Monday, January 1, 2018

Book Review: 'Shift Ahead' by Allen Adamson and Joel Steckel

Shift Ahead: How the Best Companies Stay Relevant in a Fast-Changing World 
Allen Adamson and Joel Steckel
AMACOM (November 2017)
What it takes for individuals as well as for organizations to stay relevant in a fast-changing society
Here’s an unorthodox suggestion: Read Allen Adamson and Joel Steckel’s “Concluding Remarks” (Pages 257-261) before you read anything else. Paradoxically, in my opinion, the best introduction to this book is provided in the last few pages.
What we have here is a lively and rigorous as well as eloquent response to this question: “What does it take for individuals as well as for organizations to stay relevant in a fast-changing society?” Consider this passage in Chapter 1. Adamson and Steckel recall a conversation with Tom Friedman who observes:
“When change is happening at five miles per hour, if you get off track it’s not that big a deal, because how far off track can you get? But when change is happening at 500 miles per hour, a small error in navigation can have a huge effect. If you don’t start every day by asking, What world am I living in? What are the biggest drivers in the world? What are the biggest drivers shaping more things and places?, you won’t get the proper diagnoses. This really matters more than ever.” In this context, I am reminded again of another observation by Richard Dawkins: “Yesterday’s dangerous idea is today’s orthodoxy and tomorrow’s cliché.”
Adamson and Steckel conducted more than one hundred interviews with senior managers and category experts from diverse relevant fields. “We wrote Shift Ahead to document how the smartest companies and organizations shift their strategies in order to stay relevant in the face of the swift and exponential changes in everything from technology to the forces of globalization, from politics to culture, from consumer tastes to human behavior.” Their focus is on HOW they shift ahead – “how they stayed ahead of the curve, the competition, and the evolving requirements of their customers – especially given the barrage of evolving challenges.”
I was already familiar with Brand Asset Valuator (BAV), a diagnostic tool that not only indicates how a brand is performing, but also provides insight into what must be done to keep the brand healthy and strong (i.e. relevant) going forward. Adamson and Steckel provide a brilliant explanation of what BAV is and can do. It has four separate but interdependent “pillars,” best discussed in context, within the narrative.
As they point out, “BAV reflects the spirit of this book. First, it is forward looking…Second, BAV prevents myopic thinking – another dynamic in being able to stay relevant.” I cannot recall a prior time when the business world was more volatile, more uncertain, more complex, and more ambiguous than it is today. That is why shifts (whatever their nature and extent may be) must be made at the right time and in the right way for any organization to become and then remain relevant.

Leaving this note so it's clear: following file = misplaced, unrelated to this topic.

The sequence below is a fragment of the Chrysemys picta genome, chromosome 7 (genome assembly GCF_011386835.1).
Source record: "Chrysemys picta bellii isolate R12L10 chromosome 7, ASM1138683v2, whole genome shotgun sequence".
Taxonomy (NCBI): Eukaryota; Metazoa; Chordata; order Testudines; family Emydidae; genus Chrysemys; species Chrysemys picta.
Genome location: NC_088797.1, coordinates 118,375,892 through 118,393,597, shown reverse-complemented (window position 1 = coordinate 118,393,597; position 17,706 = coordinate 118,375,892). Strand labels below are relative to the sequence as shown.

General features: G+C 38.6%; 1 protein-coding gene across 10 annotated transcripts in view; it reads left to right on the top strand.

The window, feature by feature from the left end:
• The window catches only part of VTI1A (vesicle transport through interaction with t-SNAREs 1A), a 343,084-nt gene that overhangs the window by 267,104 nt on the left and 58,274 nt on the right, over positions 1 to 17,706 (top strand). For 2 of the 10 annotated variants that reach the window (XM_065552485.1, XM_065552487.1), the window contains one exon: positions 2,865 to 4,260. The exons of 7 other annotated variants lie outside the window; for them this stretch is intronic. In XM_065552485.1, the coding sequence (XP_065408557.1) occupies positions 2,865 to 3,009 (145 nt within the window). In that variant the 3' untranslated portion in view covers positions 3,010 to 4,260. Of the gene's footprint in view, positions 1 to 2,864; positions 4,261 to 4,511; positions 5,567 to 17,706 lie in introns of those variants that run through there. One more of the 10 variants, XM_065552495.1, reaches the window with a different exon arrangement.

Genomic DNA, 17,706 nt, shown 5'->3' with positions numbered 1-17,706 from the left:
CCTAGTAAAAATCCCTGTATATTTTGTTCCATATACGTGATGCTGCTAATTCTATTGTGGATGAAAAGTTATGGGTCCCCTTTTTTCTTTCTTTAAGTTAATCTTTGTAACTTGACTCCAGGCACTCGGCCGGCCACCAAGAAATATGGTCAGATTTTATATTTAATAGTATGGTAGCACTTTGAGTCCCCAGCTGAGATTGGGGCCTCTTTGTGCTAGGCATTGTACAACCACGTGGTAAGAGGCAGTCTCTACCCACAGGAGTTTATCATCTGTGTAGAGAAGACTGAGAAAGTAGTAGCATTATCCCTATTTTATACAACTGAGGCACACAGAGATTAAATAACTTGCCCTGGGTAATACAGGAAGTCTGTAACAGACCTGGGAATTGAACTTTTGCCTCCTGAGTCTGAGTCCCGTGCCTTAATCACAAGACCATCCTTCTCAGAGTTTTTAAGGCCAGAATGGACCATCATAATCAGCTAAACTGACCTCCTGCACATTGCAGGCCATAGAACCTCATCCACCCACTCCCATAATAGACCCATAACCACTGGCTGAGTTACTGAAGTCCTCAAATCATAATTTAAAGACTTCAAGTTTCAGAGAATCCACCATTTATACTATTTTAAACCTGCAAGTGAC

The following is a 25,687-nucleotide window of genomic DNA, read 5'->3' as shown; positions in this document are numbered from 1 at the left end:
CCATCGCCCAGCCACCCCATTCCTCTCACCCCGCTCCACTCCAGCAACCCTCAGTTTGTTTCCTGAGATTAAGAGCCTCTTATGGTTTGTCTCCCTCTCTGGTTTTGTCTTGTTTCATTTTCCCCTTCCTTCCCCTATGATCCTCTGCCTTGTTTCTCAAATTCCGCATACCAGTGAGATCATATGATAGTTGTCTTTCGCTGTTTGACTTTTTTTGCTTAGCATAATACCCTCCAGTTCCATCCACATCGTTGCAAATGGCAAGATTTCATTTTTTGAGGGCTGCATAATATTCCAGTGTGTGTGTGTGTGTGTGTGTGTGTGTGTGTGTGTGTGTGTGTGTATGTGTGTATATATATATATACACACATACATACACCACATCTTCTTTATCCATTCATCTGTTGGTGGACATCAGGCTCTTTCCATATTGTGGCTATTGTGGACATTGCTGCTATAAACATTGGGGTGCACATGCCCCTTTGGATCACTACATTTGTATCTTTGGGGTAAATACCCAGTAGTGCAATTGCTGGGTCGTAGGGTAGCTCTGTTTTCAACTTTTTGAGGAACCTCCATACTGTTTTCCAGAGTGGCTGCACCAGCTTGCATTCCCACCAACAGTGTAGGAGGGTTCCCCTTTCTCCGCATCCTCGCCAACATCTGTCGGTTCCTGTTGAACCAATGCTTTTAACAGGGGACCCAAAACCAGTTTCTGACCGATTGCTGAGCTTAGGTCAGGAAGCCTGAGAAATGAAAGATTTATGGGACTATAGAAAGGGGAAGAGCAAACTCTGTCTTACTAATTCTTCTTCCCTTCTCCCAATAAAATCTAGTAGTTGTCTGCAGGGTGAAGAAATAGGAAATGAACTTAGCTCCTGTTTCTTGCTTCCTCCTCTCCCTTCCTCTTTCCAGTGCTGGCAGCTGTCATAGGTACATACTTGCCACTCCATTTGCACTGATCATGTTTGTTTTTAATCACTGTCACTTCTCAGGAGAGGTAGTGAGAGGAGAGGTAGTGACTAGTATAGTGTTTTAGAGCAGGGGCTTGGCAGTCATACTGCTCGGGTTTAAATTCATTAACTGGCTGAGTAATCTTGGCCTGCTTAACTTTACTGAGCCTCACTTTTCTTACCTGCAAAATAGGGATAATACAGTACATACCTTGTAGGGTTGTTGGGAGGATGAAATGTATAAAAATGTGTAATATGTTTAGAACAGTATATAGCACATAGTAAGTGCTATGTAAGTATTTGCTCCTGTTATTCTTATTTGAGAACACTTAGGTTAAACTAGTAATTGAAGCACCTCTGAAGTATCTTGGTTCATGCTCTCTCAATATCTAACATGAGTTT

This is probably what Charles Darwin had in mind in 1859 when observing, “It is not the most intellectual of the species that survives; it is not the strongest that survives; but the species that survives is the one that is able to adapt to and to adjust best to the changing environment in which it finds itself.” Presumably Adamson and Steckel agree with Darwin as well as with Alvin Toffer who observed (in Future Shock, 1984): “The illiterate of the 21st century will not be those who cannot read and write, but those who cannot learn, unlearn, and relearn.”
They cite these lessons about leadership through strategic change:
1. Leaders not only have vision; they have peripheral vision.
2. Authentic credibility helps leaders through strategic change.
3. Leaders’ personal values impact how [and how well] they lead a shift.
4. Shifts require bold action. [Channeling Helen Keller, the assertion could be rephrased, “A shift ahead is either a daring adventure or nothing.”]
5. Have a purpose – instill it, communicate it, and live it.
Allen Adamson and Joel Steckel provide an abundance of information, insights, and counsel that can help to prepare leaders to master the art and science of shifting ahead. However, the value of the material obviously depends almost entirely on how well a reader absorbs and digests it, then applies what is most relevant (there’s that word again) to the given circumstances. Shift Ahead is a brilliant achievement. Bravo!

Editor's note: This review was written by Robert Morris and has been published with his permission. Like what you read? Subscribe to the SFRB's free daily email notice so you can be up-to-date on our latest articles. Scroll up this page to the sign-up field on your right. 

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